Happy Military Appreciation Month. Today, I am recognizing my friend Matt Northam. Matt served as a MP for seven years in the US Army. He was in all the places your read about between 2001 and 2008 when he left the service; Guantanamo Bay, various military prisons and Iraq. Matt is in my writers group. He is very quiet. He writes but doesn’t always share- which makes it that much better when he does. One of the prompts we used was “tell your 9/11 story”. Matt was sitting in MEPS (Military Entrance Processing Station)
watching the horrible events unfold before him. Matt had already decided to join the service, he was merely waiting to finish his paperwork and go to bootcamp. His story was rich and wonderful to hear. He clearly explained how it felt to KNOW you are being called to serve- that there would be little doubt that he was going to war. Lots of his peers got up and left the building. He raised his hand. 
Matt and I met shortly after he first returned from Iraq. He was the security guard at night in the building I worked. I did business counseling alone in a room behind closed doors. I often did not know my clients. People get a bit anxious when you give them hard to hear feedback regarding their business, their finances and their view of the marketplace. I felt safe knowing Matt was their to watch my back. Matt, like many young veterans was an extreme athlete, a fitness fanatic and a relatively intense person. He was a Mao Thai fighting. He was trying to make himself fit back into his old life, but in a way, the puzzle piece no longer fit. Matt was studying robotics and continued to work with us even after he moved on to school at NIU. I remember that terrible Valentine’s day on the NIU campus when a disturbed young man brought a gun into a class room killing 5 people and wounding 21 others. Matt was there and thankful ok. Matt decided to take a break from school and go to Thailand to improve his fighting skills. While there, he met his beautiful woman who would change his life. His wife Whipa.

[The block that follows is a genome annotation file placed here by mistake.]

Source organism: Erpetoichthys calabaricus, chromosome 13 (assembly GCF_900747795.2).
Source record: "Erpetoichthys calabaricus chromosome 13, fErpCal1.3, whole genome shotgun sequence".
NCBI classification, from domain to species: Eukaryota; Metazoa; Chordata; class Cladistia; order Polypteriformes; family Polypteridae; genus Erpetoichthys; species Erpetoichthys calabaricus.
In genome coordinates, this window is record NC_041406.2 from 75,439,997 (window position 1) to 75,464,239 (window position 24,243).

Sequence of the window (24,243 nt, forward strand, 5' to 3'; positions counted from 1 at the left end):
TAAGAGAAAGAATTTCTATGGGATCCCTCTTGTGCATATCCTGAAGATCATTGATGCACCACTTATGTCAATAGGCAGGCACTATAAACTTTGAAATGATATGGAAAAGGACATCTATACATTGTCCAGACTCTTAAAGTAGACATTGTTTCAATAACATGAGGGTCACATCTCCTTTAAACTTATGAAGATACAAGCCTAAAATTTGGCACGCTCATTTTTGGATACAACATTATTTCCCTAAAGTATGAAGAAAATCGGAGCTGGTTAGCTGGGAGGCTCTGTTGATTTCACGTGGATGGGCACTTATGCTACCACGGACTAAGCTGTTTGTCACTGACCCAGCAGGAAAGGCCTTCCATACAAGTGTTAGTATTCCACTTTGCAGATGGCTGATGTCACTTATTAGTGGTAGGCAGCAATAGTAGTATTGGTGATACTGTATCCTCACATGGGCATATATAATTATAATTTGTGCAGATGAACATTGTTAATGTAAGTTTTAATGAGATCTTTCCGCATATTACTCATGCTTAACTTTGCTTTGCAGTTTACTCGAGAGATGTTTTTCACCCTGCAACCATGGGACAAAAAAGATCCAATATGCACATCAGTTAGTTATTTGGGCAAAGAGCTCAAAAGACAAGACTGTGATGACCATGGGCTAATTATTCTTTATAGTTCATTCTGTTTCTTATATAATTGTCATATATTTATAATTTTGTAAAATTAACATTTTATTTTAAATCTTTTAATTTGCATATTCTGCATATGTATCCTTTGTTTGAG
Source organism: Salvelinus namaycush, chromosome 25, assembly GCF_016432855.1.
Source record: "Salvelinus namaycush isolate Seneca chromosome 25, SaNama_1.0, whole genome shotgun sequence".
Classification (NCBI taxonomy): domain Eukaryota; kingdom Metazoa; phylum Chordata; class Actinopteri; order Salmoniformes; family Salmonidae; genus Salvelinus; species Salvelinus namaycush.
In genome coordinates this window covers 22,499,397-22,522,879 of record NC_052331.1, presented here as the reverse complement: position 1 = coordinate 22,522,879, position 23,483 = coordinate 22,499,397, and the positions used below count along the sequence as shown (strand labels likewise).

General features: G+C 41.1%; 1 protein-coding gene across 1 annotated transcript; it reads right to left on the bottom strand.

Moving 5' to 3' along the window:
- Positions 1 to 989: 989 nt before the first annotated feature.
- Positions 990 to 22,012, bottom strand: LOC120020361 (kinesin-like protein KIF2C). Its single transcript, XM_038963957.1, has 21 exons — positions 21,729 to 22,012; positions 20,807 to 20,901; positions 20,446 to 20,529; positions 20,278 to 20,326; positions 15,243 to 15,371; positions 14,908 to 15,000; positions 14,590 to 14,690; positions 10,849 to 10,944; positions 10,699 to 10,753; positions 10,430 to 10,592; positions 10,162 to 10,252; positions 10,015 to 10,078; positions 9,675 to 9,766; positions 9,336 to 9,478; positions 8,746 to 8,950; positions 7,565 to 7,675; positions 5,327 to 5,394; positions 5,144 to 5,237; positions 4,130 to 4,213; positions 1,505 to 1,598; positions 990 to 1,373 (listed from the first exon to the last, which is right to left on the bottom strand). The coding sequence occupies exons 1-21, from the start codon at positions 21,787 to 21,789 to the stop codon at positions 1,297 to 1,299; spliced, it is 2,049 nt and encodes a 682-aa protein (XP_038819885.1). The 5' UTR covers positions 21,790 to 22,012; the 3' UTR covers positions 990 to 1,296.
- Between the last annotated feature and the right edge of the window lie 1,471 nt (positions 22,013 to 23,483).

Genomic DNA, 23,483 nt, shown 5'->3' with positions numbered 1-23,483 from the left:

Matt came back a very different man. He is settled, calm and committed to making a life for his family. I didn’t know Matt before he went to Iraq. But I can say that the Matt I know now, is a much more contented man than the 25 year old I got to know over dinner breaks at the Shah center. Matt has had a banner year. A new job, A new house and a beautiful daughter, Ariana. Matt was the first member of my writing group. He has been a faithful advocate of our group and for his fellow veterans. He went to Thailand searching for answers and came home understanding, sometimes the problem is you are asking the wrong questions. I am very thankful for his recommendation of Man’s Search for Meaning by Viktor Frankl- it was what he read while standing guard in the prisons of Iraq. It says so much about who the man he is and the solider he was. I am deeply grateful to Matt- for his friendship, for his commitment and for his service.